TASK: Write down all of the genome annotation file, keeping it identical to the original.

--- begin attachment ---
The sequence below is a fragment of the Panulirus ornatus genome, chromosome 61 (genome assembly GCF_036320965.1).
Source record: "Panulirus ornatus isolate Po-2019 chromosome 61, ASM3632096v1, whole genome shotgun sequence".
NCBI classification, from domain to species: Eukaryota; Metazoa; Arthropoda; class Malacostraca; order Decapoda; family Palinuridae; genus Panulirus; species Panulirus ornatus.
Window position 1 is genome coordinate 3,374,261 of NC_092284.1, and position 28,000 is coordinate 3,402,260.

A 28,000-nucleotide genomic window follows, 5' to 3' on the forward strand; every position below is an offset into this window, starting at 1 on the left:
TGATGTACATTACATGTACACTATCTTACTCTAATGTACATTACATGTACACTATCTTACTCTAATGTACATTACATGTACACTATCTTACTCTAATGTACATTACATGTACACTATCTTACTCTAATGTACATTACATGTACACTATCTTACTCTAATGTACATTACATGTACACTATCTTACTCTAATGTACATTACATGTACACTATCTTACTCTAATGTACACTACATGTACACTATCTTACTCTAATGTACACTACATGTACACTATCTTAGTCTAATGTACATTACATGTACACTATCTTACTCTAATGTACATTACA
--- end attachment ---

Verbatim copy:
The sequence below is a fragment of the Panulirus ornatus genome, chromosome 61 (genome assembly GCF_036320965.1).
Source record: "Panulirus ornatus isolate Po-2019 chromosome 61, ASM3632096v1, whole genome shotgun sequence".
NCBI classification, from domain to species: Eukaryota; Metazoa; Arthropoda; class Malacostraca; order Decapoda; family Palinuridae; genus Panulirus; species Panulirus ornatus.
Window position 1 is genome coordinate 3,374,261 of NC_092284.1, and position 28,000 is coordinate 3,402,260.

A 28,000-nucleotide genomic window follows, 5' to 3' on the forward strand; every position below is an offset into this window, starting at 1 on the left:
TGATGTACATTACATGTACACTATCTTACTCTAATGTACATTACATGTACACTATCTTACTCTAATGTACATTACATGTACACTATCTTACTCTAATGTACATTACATGTACACTATCTTACTCTAATGTACATTACATGTACACTATCTTACTCTAATGTACATTACATGTACACTATCTTACTCTAATGTACATTACATGTACACTATCTTACTCTAATGTACACTACATGTACACTATCTTACTCTAATGTACACTACATGTACACTATCTTAGTCTAATGTACATTACATGTACACTATCTTACTCTAATGTACATTACA